A family of five (mom, dad, kids 10, 8 and 4) leave their comfortable life in Dawson City to spend 9 months in a small log cabin with no running water, electricity, road access, internet or even clocks and watches.
Filmmaker Suzanne Crocker (the mom), who switched careers from rural family physician to filmmaker explains: “This is not a survival in the wilderness documentary nor is it a documentary about living off the grid. All the Time in the World is about opening possibilities in the fabric of our lives.”
What many of us have suspected is true: if we remove ourselves from the constraints of time and our gadgets we give space for life to unfold with its inherent creativity and sense of wonder. This film is a glimpse of what is possible when we re-unite with nature and the flow of life around us.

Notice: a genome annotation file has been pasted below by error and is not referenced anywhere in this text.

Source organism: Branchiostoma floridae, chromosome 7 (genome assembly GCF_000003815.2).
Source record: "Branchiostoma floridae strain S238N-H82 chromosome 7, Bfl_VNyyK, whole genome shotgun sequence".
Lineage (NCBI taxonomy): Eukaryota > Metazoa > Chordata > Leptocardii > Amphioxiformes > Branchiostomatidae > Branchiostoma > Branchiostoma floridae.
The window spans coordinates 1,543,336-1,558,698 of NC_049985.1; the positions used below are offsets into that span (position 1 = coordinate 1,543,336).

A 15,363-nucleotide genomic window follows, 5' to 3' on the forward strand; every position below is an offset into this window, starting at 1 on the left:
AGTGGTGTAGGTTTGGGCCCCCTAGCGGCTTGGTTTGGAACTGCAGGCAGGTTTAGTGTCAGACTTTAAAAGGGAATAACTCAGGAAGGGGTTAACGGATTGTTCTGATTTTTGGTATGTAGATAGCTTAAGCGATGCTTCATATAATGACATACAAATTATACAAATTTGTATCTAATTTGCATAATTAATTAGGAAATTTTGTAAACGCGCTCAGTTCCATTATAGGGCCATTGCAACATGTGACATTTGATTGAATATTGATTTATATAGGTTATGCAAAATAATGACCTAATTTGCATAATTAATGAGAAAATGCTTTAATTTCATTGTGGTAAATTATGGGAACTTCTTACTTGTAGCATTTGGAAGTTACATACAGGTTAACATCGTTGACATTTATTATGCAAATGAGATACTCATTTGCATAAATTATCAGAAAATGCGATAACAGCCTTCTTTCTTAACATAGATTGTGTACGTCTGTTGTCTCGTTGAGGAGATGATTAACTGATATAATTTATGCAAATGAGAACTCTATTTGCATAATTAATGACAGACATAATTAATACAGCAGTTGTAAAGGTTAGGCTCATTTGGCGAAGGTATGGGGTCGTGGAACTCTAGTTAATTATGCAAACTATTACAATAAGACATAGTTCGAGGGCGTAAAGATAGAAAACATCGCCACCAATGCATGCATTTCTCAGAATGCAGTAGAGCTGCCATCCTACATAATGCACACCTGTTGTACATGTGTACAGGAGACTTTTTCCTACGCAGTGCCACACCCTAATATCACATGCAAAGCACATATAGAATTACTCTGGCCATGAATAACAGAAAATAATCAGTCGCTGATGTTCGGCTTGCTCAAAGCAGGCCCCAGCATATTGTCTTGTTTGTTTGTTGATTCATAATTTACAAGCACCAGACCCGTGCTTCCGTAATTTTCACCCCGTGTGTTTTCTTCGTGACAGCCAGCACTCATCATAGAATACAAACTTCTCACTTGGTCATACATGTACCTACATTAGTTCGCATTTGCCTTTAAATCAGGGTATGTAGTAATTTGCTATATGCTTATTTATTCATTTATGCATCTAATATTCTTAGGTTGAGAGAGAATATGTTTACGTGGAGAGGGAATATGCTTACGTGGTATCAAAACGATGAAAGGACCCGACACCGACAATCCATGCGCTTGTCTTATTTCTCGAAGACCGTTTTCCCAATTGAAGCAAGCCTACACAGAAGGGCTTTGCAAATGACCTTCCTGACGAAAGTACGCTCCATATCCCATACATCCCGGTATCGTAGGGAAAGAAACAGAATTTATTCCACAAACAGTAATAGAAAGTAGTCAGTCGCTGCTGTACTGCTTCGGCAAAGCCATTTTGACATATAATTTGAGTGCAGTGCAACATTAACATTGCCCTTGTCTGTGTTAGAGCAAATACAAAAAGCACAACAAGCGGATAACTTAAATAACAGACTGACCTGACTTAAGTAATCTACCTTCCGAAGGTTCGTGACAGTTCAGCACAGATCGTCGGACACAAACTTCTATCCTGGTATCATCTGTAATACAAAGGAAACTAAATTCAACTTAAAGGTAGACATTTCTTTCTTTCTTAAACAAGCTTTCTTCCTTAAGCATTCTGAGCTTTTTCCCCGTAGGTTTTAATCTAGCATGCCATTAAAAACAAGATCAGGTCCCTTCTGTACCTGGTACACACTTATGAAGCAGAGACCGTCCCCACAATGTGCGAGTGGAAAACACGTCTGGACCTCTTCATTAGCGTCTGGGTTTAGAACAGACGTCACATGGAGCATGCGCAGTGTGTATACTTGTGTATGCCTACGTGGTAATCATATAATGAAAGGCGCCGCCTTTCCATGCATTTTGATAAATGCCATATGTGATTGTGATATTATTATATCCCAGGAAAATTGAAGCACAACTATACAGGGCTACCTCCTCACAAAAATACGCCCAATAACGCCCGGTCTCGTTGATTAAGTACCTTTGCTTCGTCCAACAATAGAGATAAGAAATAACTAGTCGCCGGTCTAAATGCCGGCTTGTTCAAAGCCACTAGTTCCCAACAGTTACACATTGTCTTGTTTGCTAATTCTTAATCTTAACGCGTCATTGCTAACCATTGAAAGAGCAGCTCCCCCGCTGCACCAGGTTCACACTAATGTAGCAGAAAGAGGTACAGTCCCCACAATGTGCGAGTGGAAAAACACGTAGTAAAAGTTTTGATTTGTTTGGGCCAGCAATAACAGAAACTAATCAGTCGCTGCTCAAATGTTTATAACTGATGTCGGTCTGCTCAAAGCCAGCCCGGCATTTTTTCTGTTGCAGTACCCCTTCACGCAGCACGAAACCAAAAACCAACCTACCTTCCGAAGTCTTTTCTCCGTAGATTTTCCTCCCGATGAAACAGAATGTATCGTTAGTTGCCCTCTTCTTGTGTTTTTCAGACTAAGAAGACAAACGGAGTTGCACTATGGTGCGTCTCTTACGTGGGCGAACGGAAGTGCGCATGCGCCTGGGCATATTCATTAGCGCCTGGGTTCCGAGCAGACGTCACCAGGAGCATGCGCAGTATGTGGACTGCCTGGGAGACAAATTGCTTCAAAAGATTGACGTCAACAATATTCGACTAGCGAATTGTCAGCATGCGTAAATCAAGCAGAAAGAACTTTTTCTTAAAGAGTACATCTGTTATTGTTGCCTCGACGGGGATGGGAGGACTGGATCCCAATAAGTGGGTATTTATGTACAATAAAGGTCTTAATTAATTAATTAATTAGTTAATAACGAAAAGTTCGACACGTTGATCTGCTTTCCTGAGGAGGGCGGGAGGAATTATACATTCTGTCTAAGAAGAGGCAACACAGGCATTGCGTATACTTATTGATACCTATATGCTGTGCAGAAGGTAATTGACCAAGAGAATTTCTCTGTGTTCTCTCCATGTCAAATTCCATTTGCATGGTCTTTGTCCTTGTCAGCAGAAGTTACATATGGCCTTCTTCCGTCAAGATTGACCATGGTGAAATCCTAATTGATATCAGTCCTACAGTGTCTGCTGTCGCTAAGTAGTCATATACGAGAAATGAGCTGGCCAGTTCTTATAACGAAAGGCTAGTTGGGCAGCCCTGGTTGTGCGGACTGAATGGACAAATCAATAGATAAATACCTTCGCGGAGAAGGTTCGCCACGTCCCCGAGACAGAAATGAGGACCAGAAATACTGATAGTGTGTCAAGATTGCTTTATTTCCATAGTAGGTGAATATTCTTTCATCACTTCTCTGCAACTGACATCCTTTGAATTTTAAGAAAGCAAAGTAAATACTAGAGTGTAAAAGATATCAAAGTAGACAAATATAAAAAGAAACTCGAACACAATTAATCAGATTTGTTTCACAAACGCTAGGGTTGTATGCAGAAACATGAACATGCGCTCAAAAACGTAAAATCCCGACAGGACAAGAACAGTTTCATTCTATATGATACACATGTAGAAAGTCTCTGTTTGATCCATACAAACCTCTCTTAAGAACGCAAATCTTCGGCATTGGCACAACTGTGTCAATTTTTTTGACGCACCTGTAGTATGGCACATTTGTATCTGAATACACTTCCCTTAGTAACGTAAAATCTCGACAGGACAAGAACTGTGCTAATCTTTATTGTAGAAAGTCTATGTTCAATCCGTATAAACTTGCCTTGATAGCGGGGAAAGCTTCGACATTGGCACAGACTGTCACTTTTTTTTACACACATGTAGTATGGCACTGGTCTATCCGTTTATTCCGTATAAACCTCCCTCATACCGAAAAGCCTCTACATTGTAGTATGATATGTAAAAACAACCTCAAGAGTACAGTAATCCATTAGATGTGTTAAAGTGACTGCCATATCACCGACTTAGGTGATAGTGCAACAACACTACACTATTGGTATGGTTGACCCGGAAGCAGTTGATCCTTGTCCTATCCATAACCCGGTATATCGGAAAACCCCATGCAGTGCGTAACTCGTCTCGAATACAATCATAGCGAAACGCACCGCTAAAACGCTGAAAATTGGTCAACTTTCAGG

Definitely an all-ages film. Teens especially encouraged. “All the Time in the World” just won the “Best Picture” as chosen by a youth jury ages 13-19 at the Reel 2 Real International Film Festival for Youth in Vancouver.
In fact, it has won “Audience Pick Best Documentary” awards in film festivals all over the world, including a recent one at an International Film Festival in Mexico.
This film will not be in the film library at A Sea of Bloom after the screening, since, being a first-run film, it must be returned to the filmmaker.
“All the Time in the World is near perfection. The images cast a spell and so does the story.” – Ken Eisner, The Georgia Strait April 2015
“5/5 stars – timely and inspiring” – Michael Reid, Times Colonist
“May be my favourite out of literally hundreds of films across the years.” – Chuck Jaffe, The Union
“May be mine, too” – Jo Phillips, Awareness Film Night